TV pick of the week: The Story of the Jews
Sunday 9pm BBC2
"The Jewish imagination is paranoia confirmed by history," says one of the guests at Simon Schama's Passover meal, as the historian begins his new series about the Jewish experience – "the story that made me want to be a historian in the first place". He begins his account of a "fiercely argumentative lot" in 1938 when Sigmund Freud, an exile from the Nazis newly arrived in London, began to argue of the importance of their faith in enduring the periodic threats of extermination faced by the Jews. Schama then journeys back to the Victorian Christian evangelicals scouring the Holy Land for evidence of Moses, and the Jewish historian Josephus, who witnessed the destruction of Jerusalem in 70BC.
The X Factor
Saturday 8pm ITV
The show that gave the world One Direction (and Jedward) returns with the judges providing all the pre-season headlines, as Sharon Osbourne returns to replace Tulisa, and join Gary Barlow (rumoured to be off at series end), Louis Walsh (confirmed to be leaving) and Nicole Scherzinger. It will be interesting to watch the Osbourne-Scherzinger vibes.
Robert Peston Goes Shopping
Monday 9pm BBC2
The BBC business editor begins a new series exploring how shopping changed from being a chore into a favourite pastime – and "how retail changed us, and made and broke the British economy". But first back to the Fifties, when shops were local and – following manufacturers – fixing prices. It took an hour, apparently, for women's daily shop.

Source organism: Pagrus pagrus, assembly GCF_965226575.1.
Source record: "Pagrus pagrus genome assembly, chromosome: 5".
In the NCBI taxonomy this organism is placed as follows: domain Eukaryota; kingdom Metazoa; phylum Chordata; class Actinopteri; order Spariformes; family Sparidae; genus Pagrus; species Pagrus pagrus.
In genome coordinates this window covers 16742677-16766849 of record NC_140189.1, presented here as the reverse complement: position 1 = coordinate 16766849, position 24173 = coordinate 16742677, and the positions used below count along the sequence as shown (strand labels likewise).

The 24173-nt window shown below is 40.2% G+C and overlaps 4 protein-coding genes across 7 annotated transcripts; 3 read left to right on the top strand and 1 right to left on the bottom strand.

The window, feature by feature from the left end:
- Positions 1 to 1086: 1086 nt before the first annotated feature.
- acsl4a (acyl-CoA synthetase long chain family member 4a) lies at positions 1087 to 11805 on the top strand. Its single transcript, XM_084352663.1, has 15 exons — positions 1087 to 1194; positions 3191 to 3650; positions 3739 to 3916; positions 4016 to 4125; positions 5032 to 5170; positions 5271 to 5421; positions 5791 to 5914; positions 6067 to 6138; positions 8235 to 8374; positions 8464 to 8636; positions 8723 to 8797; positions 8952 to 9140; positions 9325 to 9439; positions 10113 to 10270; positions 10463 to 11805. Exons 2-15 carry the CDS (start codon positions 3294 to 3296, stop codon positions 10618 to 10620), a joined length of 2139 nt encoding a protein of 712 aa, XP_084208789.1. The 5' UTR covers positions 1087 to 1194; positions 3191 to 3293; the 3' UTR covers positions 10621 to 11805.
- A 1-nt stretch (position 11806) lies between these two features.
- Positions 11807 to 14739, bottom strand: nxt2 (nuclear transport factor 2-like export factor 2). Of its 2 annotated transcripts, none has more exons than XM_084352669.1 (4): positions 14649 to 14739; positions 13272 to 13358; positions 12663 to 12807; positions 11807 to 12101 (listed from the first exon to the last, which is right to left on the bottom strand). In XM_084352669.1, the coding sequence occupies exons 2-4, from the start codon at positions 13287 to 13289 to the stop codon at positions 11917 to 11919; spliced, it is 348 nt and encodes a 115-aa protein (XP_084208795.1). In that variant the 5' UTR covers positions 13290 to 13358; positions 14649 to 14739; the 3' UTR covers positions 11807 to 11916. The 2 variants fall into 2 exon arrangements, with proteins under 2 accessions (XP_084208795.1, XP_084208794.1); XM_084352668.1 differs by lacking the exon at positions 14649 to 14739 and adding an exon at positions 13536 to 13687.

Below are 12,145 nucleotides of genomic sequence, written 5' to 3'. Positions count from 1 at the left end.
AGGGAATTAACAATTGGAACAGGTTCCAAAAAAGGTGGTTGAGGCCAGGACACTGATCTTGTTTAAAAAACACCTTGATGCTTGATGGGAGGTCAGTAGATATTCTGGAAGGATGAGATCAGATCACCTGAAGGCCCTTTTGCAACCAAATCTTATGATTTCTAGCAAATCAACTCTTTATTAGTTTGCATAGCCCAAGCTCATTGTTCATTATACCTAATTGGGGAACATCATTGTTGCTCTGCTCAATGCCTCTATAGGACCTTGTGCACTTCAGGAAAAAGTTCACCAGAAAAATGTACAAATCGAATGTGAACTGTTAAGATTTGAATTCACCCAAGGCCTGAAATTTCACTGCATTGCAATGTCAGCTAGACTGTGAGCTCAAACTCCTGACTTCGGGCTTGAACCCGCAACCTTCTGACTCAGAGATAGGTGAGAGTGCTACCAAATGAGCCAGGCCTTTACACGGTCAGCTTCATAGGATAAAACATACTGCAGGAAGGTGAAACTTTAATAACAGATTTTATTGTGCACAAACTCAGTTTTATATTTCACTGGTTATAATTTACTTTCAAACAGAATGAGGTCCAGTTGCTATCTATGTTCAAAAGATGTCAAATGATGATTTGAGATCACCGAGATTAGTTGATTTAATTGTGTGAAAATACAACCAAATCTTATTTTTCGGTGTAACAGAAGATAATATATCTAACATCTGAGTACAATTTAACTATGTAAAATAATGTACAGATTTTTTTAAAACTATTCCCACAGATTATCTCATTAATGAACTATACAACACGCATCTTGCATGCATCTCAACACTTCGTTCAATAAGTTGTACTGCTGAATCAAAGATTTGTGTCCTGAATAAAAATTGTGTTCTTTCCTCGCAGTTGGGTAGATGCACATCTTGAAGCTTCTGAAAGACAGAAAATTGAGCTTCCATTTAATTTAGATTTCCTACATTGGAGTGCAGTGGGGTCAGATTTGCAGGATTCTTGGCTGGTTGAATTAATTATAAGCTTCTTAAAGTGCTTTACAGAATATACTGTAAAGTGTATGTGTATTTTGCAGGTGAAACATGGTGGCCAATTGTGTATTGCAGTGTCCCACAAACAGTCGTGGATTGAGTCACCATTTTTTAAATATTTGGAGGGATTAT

Ancient Greece: The Greatest Show on Earth
Tuesday 9pm & 2.30am BBC4
Curious to think that Aristophanes's Lysistrata – first performed in 411BC and in which the women of Athens refuse to have sex until their men make peace with Sparta – was banned in Britain until 1957. Michael Scott argues that the comedy forged as Athens lost her empire and her democracy is still prevalent today.
Meet the Monkeys: Natural World
Friday 9pm BBC2
The wildlife cameraman Colin Stafford-Johnson travels to the Indonesian island of Sulawesi to examine the lives of Celebes crested macaques, which are found nowhere else in the world. Unfortunately for these extremely rare monkeys (and the biologists studying them), their illegally traded meat is considered a delicacy.
Thursday 9pm ITV
It's currently boom time for television whodunits, and hot on the heels of BBC1's What Remains, comes this not dissimilar series in which the body of a four-year-old boy, who vanished in 2008, is discovered in a drain just yards from his house. Tamsin Greig plays the investigating officer. Darren Boyd and Katherine Kelly play the dead lad's parents.
Harrow: a Very British School
Wednesday 8pm Sky1
Anyone looking for a critique of privilege and the public school system should look elsewhere, as Harrow, established in 1572 to provide a classical education for 30 boys of the parish (it now costs over £30,000 a year), allows in the cameras. This opener follows the new boys as they follow in the footsteps of Lord Byron and Winston Churchill.